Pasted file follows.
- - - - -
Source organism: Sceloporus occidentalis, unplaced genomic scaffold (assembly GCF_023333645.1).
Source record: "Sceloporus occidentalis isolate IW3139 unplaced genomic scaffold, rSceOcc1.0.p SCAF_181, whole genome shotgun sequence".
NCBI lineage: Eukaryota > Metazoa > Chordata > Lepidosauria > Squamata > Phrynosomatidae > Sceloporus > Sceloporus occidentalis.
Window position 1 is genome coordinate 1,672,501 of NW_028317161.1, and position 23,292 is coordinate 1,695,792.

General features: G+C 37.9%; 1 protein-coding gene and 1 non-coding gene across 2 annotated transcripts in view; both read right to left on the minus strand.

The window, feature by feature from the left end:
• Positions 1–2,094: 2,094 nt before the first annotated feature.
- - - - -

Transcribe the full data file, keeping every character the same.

Source organism: Sceloporus occidentalis, unplaced genomic scaffold (assembly GCF_023333645.1).
Source record: "Sceloporus occidentalis isolate IW3139 unplaced genomic scaffold, rSceOcc1.0.p SCAF_181, whole genome shotgun sequence".
NCBI lineage: Eukaryota > Metazoa > Chordata > Lepidosauria > Squamata > Phrynosomatidae > Sceloporus > Sceloporus occidentalis.
Window position 1 is genome coordinate 1,672,501 of NW_028317161.1, and position 23,292 is coordinate 1,695,792.

General features: G+C 37.9%; 1 protein-coding gene and 1 non-coding gene across 2 annotated transcripts in view; both read right to left on the minus strand.

The window, feature by feature from the left end:
• Positions 1–2,094: 2,094 nt before the first annotated feature.